Britain has suffered a sharp decline in biodiversity to become one of the most “nature depleted” countries in the world, a landmark report has revealed.
The country has suffered the 29th worst loss out of 218 countries, according to the Biodiversity Intactness Index (BII), which measures the impact humans have on the abundance of different species of plants and animals.
It was revealed in a new report State Of Nature, published on Wednesday, which identified agricultural policy as the biggest factor driving the decline, followed by climate change.
The report, which used data spanning the last 50 years, said Britain was now “among the most nature-depleted countries in the world”, having “lost significantly more nature over the long term than the global average”.
Naturalist Sir David Attenborough, who wrote the report’s foreword, said: “The natural world is in serious trouble and it needs our help as never before.”
Britain’s BII was 81%, whereas the global average is 84%. Anything below 90% is deemed to go beyond the point at which “ecosystems may no longer reliably meet society’s needs”.
The State of Nature report, backed by more than 50 leading wildlife and research organisations, found that 56% of species measured had declined since 1970, with 40% showing “strong or moderate” declines.
Of nearly 8,000 species assessed, 15% were threatened with extinction from Great Britain.
“The loss of nature in the UK continues,” the report said. “Although many short-term trends suggest improvement, there was no statistical difference between our long and short-term measures of species’ change, and no change in the proportion of species threatened with extinction.”
Changes to the management of agricultural lands contributed to the decline.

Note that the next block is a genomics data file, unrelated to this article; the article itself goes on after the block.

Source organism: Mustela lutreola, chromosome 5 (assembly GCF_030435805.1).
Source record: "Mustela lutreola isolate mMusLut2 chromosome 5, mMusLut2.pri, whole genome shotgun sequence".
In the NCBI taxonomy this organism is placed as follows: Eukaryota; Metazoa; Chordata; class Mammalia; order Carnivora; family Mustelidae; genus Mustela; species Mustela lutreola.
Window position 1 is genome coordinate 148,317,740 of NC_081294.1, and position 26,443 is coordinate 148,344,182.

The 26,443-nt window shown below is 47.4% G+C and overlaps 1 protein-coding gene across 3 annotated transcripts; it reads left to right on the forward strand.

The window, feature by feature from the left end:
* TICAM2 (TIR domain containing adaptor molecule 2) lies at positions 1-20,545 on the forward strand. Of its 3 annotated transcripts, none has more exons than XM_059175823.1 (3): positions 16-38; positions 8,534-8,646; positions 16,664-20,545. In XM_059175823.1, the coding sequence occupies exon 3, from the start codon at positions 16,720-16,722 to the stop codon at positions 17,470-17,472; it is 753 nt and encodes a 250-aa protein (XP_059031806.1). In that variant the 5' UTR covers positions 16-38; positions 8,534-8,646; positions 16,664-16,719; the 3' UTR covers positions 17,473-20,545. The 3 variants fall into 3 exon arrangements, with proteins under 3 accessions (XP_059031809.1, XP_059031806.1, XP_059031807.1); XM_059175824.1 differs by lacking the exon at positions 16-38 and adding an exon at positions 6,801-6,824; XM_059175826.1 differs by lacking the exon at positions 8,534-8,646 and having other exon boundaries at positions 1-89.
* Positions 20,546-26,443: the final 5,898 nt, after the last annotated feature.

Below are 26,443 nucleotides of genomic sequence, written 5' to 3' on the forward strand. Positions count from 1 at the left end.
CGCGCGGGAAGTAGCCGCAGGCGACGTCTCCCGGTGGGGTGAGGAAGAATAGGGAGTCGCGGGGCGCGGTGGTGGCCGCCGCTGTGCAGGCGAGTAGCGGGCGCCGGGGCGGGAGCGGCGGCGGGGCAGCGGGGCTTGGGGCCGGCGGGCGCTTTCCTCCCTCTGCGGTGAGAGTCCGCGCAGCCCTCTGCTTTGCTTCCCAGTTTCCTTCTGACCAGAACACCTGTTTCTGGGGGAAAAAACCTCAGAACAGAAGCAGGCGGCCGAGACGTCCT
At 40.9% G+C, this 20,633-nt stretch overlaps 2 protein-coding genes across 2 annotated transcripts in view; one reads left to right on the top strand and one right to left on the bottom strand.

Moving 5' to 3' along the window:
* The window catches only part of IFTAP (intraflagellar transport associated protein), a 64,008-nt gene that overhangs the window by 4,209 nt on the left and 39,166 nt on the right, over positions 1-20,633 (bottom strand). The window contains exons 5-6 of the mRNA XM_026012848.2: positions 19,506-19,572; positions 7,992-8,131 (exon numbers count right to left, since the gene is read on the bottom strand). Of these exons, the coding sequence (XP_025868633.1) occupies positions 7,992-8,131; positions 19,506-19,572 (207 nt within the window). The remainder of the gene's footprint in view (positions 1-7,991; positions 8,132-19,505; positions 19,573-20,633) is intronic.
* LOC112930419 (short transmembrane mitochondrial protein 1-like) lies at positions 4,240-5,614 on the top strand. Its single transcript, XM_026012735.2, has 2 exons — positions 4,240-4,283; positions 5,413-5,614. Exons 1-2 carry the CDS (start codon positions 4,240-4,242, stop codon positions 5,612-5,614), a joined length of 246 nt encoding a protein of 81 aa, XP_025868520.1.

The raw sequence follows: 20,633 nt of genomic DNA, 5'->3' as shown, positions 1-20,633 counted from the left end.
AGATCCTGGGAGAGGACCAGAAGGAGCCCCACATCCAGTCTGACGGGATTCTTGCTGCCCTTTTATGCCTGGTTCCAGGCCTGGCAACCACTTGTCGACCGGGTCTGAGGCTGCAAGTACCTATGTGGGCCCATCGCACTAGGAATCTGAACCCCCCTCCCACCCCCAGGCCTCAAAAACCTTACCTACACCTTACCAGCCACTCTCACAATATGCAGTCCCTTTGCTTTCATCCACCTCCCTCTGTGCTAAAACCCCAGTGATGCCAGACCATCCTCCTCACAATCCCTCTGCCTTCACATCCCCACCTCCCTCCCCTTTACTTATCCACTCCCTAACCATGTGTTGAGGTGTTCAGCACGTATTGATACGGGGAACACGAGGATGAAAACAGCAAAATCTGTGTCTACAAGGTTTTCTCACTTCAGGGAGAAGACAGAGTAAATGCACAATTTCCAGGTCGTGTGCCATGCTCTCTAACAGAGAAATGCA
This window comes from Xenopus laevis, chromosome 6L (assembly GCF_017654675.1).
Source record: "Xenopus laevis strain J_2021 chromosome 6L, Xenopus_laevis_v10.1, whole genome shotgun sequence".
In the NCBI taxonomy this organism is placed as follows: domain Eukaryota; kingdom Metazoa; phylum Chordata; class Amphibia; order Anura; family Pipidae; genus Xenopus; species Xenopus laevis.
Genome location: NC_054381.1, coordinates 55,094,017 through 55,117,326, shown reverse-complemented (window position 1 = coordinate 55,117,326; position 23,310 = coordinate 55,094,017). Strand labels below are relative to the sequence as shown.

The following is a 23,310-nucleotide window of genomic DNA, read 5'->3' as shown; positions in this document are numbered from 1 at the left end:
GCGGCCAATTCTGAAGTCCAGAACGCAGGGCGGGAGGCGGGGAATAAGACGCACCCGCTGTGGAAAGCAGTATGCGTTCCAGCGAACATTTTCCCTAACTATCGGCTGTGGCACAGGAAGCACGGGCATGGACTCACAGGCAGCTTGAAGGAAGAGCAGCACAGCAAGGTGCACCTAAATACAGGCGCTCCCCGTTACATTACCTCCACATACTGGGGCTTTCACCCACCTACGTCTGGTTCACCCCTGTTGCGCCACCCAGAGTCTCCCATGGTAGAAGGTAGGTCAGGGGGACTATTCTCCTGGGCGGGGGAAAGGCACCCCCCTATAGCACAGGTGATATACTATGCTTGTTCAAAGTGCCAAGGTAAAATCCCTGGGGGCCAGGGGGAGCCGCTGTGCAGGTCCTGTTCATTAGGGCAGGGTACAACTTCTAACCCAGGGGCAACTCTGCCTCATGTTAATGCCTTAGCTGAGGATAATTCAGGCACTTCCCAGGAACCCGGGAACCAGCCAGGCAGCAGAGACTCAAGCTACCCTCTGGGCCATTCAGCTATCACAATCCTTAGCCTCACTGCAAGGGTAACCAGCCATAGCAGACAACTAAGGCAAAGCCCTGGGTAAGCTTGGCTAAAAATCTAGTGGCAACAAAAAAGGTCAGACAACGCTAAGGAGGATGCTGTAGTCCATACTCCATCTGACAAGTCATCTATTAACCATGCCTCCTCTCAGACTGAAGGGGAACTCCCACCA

Increased use of pesticides, destruction of ponds and hedgerows and farmers switching from spring to autumn sowing have also damaged biodiversity.
Climate change has caused the loss of coastal habitats and changes to weather patterns which also hurt biodiversity.
Seven species on the decline in Britain:
Sand lizardsPeter Byrne/PA Archive
Hen harriersOwen Humphreys/PA Archive
Mountain Ringlet Butterfliesgubernat via Getty Images
Barbastelle batsAttilaBarsan via Getty Images
Ringer ploversTim Graham via Getty Images
Natterjack toadsJim Foster/PA Archive
Water volesBarry Batchelor/PA Archive
The report cited conservation projects, such as the reintroduction of the pine marten and large blue butterfly and the restoration of areas of uplands, meadows and coastal habitats, as examples of the type of work that could arrest the decline.
The coalition of organisations behind the report said the upheaval of leaving the EU could be “an opportunity to secure world leading protection for our species and restoration of our nature”.
Attenborough, who is formally launching the report on Wednesday morning, said: “The future of nature is under threat and we must work together; Governments, conservationists, businesses and individuals, to help it.
“Millions of people in the UK care very passionately about nature and the environment and I believe that we can work together to turn around the fortunes of wildlife.”
Mark Eaton, lead author on the report, said: “Never before have we known this much about the stateof UK nature and the threats it is facing.
“More is needed to put nature back where it belongs – we must continue to work to help restore our land and sea for wildlife.”